As for the cash, Saleh said that “the Central Bank has to control the management of the exchange market and activate the tools of monetary policy to dominate the banking activities, as well as curbing currency speculation, maintaining the stability of exchange rates and prevent covering the governmental spending by using inflatory sources”. 

Wafik Saleh underscored the need to “find real and sustainable sources for the Central Bank through harnessing all forms of international support, foreign grants as well as collecting all sources of local and foreign cash and not allowing spending them randomly without financial budget along with closing all governmental accounts in other banks indoors and outdoors”.  

As for reports about a new Saudi deposit to Yemen, Najat Jamaan said: “such a deposit won’t be better than its predecessor, and could be worse. It will be used to fund dubious operations, warlords and influential figures. Thus, its impact on the real economy won’t be attained”.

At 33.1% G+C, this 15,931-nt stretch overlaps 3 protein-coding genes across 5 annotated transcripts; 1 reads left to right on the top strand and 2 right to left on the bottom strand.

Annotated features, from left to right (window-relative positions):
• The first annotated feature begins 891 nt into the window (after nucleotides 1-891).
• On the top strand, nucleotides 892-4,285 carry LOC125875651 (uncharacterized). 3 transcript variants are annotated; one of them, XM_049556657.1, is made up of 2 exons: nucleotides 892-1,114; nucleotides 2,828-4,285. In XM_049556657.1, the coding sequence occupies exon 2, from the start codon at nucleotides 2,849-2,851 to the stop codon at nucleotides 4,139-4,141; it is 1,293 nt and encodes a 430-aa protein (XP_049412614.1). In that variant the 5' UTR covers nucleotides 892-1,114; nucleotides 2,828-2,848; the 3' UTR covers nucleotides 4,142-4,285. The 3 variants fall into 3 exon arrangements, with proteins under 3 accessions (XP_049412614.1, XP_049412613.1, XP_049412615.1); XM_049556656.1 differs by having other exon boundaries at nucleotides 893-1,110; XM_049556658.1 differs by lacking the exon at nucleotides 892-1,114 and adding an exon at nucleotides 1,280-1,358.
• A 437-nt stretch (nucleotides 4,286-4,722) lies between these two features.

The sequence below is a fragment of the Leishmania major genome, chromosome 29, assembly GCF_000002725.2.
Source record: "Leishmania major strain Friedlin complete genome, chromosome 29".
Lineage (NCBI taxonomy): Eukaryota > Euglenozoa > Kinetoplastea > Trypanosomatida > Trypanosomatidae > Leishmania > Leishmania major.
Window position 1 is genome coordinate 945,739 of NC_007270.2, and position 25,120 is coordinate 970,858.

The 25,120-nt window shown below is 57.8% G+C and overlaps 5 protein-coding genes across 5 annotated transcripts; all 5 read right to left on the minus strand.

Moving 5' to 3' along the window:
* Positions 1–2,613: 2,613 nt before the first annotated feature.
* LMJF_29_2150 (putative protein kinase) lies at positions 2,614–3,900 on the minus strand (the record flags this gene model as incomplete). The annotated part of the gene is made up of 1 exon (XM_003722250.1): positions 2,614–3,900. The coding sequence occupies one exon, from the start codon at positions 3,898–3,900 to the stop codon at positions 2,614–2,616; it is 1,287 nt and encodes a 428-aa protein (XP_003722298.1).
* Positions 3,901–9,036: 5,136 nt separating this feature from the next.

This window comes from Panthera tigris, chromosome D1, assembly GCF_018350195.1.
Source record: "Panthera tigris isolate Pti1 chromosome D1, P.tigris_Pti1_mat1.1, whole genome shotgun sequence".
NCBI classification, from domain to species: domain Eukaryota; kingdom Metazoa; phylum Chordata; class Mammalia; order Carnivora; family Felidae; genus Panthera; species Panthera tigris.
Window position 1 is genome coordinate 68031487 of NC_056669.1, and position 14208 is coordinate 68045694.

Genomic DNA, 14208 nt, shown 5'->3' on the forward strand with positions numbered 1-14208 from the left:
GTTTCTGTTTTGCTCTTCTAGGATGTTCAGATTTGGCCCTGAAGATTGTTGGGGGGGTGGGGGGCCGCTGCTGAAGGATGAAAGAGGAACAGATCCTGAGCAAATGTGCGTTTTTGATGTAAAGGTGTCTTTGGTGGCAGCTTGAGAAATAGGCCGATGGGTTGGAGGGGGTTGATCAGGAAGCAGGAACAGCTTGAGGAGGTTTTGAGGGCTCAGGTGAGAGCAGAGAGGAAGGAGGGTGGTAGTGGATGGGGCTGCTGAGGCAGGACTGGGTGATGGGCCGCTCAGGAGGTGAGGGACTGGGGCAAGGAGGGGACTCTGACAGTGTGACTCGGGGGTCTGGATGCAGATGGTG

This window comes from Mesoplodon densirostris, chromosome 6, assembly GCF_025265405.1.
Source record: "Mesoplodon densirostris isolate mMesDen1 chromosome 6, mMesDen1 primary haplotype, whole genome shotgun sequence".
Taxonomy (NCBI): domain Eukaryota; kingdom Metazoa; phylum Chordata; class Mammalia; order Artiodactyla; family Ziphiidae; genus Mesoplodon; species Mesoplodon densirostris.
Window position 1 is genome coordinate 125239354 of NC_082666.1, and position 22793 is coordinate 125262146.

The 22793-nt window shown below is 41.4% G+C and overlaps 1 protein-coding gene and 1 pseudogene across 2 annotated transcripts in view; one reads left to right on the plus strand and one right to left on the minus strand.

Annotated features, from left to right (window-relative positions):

In January 2021, a report, issued by UN Security Council Committee of Experts on Yemen accused the Yemeni Government and the Central Bank of money laundering related to the Saudi deposit in 2018”. [1]

On the other hand, Wafik Saleh believes that the possible deposit could help in “making a sort of living and supply stability by providing the Central Bank with amounts of foreign exchange that enables it to carry out its role of importing the basic commodities”.  However, according to him, setting long-term measures should be accompanied by a wide economic reforms process. 

Security stability

In 2021, South Yemen, especially Aden, witnessed a series of bloody and violent attacks which killed soldiers and civilians alike. Moreover, assassination operations using explosives, targeted officials, officers and civilian figures. In October, Aden experienced an atmosphere of war due to clashes between armed elements and the security forces in the city of Crater in which they used heavy, medium and light weapons”. 

However, the security ability this year has been proved after the security forces unfolded the threads and details of the biggest two “bloody” operations that hit the governorate including the attempt to assassinate Aden Governor, Ahmed Lamlas by a car bomb explosion that killed 7 persons and injured others and another car bomb explosion in front of the Aden International Airport that left dozens of dead and injured.